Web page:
Hamstring Strain

By Ashley Henshaw. May 7th 2016

A hamstring strain, also referred to as a pulled hamstring, can be quite painful, but the good news is that it can be easy to treat and often heals quickly. This article reviews everything you need to know about pulled hamstrings, including the different degrees of hamstring strains and how to prevent them.


A pulled hamstring is the result of a strain on the hamstring muscles (the muscles that run along the back of the thigh). A “strain” means that the muscle has been stretched too fat and may have begun to tear. Many athletes experience this type of injury, though it can also result from other activities. Most pulled hamstrings can be treated at home, though more serious cases require a visit to the doctor.


There are three degrees of a strain, which are defined by the following characteristics:

  • Grade 1: This is the mildest type of strain. It is accompanying by little to no swelling and slight pain when using the leg.
  • Grade 2: This is a moderate type of strain where a partial tear develops in one or more hamstring muscles. People with a grade 2 hamstring strain may limp when they walk due to pain in their muscles. Swelling and bruising may occur, and it may be difficult to straighten out the leg.
  • Grade 3: This is the most severe type of strain where a complete tear develops in one or more hamstring muscles. People with a grade 3 hamstring strain have difficulty walking and often need to use crutches to get around. Swelling occurs immediately, and bending or straightening the knee will cause pain.


A hamstring strain causes one or more of the following symptoms:

  • Sudden, sharp pain in the back of the thigh when the injury occurs
  • A popping or tearing sensation in the muscle at the time of injury
  • Pain when bending or straightening the leg
  • Swelling and tenderness in the affected area for the first few hours after the injury
  • Bruising in the affected area for the first few days after the injury
  • Weakness in the leg that lasts for as long as several weeks after the injury
  • Difficulty walking

Causes And Risk Factors

A hamstring strain is caused by the hamstring muscles being stretched too far and possibly torn. The risk of sustaining this type of injury increases if any of the following apply to you:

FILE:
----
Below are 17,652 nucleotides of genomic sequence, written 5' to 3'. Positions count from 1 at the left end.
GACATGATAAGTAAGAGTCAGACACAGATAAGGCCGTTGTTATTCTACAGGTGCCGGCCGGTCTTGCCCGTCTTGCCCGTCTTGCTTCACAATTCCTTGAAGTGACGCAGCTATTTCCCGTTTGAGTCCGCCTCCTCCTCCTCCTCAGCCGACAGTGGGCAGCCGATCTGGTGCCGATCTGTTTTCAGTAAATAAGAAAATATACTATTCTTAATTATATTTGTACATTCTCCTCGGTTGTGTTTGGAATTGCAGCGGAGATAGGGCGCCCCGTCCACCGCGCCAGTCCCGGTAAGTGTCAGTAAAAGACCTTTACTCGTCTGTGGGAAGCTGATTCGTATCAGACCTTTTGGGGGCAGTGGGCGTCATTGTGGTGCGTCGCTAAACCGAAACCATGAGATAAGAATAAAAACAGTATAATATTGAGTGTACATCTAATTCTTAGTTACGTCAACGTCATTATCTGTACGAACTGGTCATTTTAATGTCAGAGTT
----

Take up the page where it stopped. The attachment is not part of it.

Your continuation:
• Your muscles are tight: It helps to stretch before using the hamstring muscles in running or other sports.
  • Your muscles are imbalanced: Having much stronger quadriceps muscles (those in the front of the thigh) than hamstring muscles can allow the hamstring muscles to tire more quickly, which can lead to a strain.
  • Your muscles are fatigued: When your muscles get too tired, they are more susceptible to injury.
  • Your muscles are poorly conditioned: If your muscles are weak, the stress of exercise is more likely to injure them.
  • You participate in a sport like soccer, football or basketball.
  • You are a runner or sprinter.
  • You are a dancer.
  • You are an older athlete who mostly walks for exercise.
  • You are an adolescent athlete who is still growing.


Fortunately, there are lots of ways to prevent a hamstring strain, including:

  • Stretching and warming up before exercise or intense physical activity: Get warmed up by jogging for a few minutes. Then, fully stretch out your muscles by holding various stretches for at least 30 seconds (also see: 10 Dynamic Warm Up Exercises).
  • Increasing exercise intensity slowly: If you aren’t exercising or doing a particular physical activity regularly, work your way up to longer periods of time slowly rather than jumping in quickly to give your muscles time to adjust. It’s suggested to increase time spent exercising or distance run by no more than 10 percent per week.
  • Keep your muscles strong year-round: Exercise regularly to keep your muscles in shape so they are prepared for all type of physical activities.
  • Stop immediately when you feel pain: If you feel pain in your thigh, stop immediately and rest until your leg feels strong and your pain gone.


For mild cases, a pulled hamstring can be treated at home. Use the RICE method (Rest, Ice, Compress, Elevate) to help your muscles heal. You can also take non-steroidal anti-inflammatory drugs like ibuprofen for the pain. Once the swelling and pain have improved, begin gently stretching your muscles to improve strength and flexibility.

In more serious cases, it’s important to see a doctor about your hamstring injury. Make an appointment with your doctor if you:

  • Can’t walk more than a few steps without significant pain
  • Can’t bear any weight on your injured leg
  • Have numbness in any part of the injury leg
  • Have a history of injuring the same muscles in the past
  • See red streaks or redness spreading out from injured area
  • Are unsure of how serious your hamstring strain is

A more severe strain or muscle tear may require walking aids (such as crutches or a leg brace) or physical therapy. In rare cases, surgery may be required.

For most people, a pulled hamstring is just a minor inconvenience. By knowing how to prevent it, you may be able to save yourself from a more severe injury and reduce downtime for a less serious strain.


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